I’ve noticed this is the first published design for a few of the designers in the magazine. How do you work with designers who haven’t self-published a knitting or crochet design before? How are you finding new designers and dyers?
We have always worked with designers who haven’t been published or self-published before. Most issues of the magazine have had an open call for submissions because we are always interested in finding people who are not yet part of the knitting scene. We try and provide as much support as we can when we are working with new designers. We know there’s a lot about the process that might be new, so we are on hand to answer questions and can provide help with technical aspects, for example getting assistance with grading if needed. We are always honoured when someone entrusts their vision to us, whether they are a new designer or not, so our main concern is making sure we do their creativity justice.
We also spend a lot of time looking for new designers and dyers online through social media, and if appropriate reach out to people who we think would be interested in working with us. Sometimes people email us too! If we go to shows we make sure to go and check out stands that we don’t yet know.
Have either of you knit any of the designs from the issue (aside from Meghan’s Timbre hat, of course!) or do you plan to knit them?
I am working on Astragal by Ainur Berkimbayeva in some beautiful avocado-dyed yarn from Hey Mama Wolf, and I’m planning to make Eventide by Inyoung Kim next. Meghan is waiting to get her hands on some of Ocean Rose’s yarn to make Fata Morgana by Sylvia Watts-Cherry. If we had time we would make every pattern… but at least we get to live vicariously through our reader’s projects online!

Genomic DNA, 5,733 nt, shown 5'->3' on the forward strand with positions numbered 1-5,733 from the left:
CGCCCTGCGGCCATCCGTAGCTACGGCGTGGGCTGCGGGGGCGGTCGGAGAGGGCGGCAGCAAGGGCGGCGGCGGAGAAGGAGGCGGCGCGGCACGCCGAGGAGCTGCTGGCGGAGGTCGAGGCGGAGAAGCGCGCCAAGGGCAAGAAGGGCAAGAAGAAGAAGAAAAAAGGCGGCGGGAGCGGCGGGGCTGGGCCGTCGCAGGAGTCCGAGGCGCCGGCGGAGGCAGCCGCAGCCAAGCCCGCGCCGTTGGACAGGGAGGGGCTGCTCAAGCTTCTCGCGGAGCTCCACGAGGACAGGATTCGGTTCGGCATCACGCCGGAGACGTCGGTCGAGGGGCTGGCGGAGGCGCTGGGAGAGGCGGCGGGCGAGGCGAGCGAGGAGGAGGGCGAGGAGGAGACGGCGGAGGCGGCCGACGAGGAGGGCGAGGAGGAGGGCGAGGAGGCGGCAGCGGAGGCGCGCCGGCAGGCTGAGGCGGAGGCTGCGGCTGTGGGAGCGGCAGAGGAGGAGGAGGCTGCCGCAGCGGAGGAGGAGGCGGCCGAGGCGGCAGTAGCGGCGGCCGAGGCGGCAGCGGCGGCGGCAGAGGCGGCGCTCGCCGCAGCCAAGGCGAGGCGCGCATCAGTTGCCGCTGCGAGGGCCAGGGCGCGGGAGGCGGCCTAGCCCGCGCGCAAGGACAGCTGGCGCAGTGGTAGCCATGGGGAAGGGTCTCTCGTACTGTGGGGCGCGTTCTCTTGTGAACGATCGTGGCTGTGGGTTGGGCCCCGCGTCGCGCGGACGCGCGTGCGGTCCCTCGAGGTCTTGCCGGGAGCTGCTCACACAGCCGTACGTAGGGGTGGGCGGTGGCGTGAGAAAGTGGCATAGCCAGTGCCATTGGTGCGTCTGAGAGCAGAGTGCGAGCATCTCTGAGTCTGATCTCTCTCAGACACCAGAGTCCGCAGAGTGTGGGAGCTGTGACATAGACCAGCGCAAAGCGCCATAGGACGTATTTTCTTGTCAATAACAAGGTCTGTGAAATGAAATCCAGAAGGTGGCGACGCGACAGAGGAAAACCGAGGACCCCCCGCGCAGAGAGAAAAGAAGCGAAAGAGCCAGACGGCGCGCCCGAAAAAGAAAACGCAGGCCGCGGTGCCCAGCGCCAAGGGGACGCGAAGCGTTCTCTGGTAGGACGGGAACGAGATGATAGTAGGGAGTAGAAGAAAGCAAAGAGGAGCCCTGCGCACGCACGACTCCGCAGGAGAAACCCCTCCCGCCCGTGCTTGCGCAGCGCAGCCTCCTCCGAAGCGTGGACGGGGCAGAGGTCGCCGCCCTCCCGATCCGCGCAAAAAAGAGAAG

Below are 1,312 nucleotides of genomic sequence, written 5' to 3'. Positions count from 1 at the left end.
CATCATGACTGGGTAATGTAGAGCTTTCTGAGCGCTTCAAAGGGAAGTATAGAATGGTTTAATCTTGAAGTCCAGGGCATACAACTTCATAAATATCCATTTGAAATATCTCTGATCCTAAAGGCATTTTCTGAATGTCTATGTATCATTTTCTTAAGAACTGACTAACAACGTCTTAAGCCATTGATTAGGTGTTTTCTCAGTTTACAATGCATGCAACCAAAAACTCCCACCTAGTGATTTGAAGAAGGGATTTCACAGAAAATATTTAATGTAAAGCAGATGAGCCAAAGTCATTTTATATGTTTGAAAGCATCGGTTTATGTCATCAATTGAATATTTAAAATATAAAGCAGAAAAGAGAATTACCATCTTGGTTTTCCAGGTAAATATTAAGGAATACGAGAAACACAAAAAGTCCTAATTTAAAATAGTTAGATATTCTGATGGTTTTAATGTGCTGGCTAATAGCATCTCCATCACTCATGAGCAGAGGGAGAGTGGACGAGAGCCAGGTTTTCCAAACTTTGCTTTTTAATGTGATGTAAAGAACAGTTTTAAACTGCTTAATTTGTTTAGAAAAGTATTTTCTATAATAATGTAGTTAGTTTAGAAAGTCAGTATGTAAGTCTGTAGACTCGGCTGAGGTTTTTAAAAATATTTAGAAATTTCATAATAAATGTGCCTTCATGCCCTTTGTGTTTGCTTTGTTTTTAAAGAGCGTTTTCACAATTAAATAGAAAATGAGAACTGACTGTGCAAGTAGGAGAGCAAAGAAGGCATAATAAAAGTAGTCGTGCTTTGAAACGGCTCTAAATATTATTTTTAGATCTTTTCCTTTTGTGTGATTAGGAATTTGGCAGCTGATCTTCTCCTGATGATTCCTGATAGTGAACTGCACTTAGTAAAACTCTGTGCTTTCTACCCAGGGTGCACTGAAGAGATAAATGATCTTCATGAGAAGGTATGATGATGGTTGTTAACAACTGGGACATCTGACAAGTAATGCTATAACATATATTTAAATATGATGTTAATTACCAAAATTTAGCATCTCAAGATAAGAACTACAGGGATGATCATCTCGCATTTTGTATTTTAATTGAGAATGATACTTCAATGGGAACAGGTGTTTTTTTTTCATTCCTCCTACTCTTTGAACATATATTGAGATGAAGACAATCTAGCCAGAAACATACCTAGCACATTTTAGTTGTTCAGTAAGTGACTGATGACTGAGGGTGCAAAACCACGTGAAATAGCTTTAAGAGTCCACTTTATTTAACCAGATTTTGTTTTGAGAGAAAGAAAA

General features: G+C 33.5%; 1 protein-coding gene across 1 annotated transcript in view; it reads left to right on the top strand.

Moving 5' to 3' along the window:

Speaking of Timbre, how did you decide to include a pattern from Meghan in this issue?
When Pom Pom first started we both designed a lot of the patterns (we did all of them for Issue 1!) but as the business has grown we’ve had less and less time to design. Turns out running a magazine is pretty time-consuming! And of course we love making the patterns that we publish. But every now and then, if we have time, we like to design, and if we feel we have an idea that fits the brief then we’ll pitch it to the other and to the team. Meghan’s hat was perfect for this issue because the mohair cables skim over the surface and look like little rivulets, and the rhythmic quality of cables made us think of the sound of waves. I designed a sweater (Woodwardia) for Issue 28 this year which I loved, but we both feel that one design a year is probably plenty for us!
Are there plans for a plus size issue?
We don’t have plans for a specific plus size issue at the moment. We have increased our sizing, so we are intending for every issue to feature a larger range of sizes so that our patterns are accessible to more bodies. We plan to continue featuring a range of models of different sizes too.